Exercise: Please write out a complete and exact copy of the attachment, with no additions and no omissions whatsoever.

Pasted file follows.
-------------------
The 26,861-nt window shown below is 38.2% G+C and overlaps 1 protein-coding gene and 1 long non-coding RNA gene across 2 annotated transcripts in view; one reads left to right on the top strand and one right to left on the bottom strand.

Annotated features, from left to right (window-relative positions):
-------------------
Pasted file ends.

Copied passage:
The 26,861-nt window shown below is 38.2% G+C and overlaps 1 protein-coding gene and 1 long non-coding RNA gene across 2 annotated transcripts in view; one reads left to right on the top strand and one right to left on the bottom strand.

Annotated features, from left to right (window-relative positions):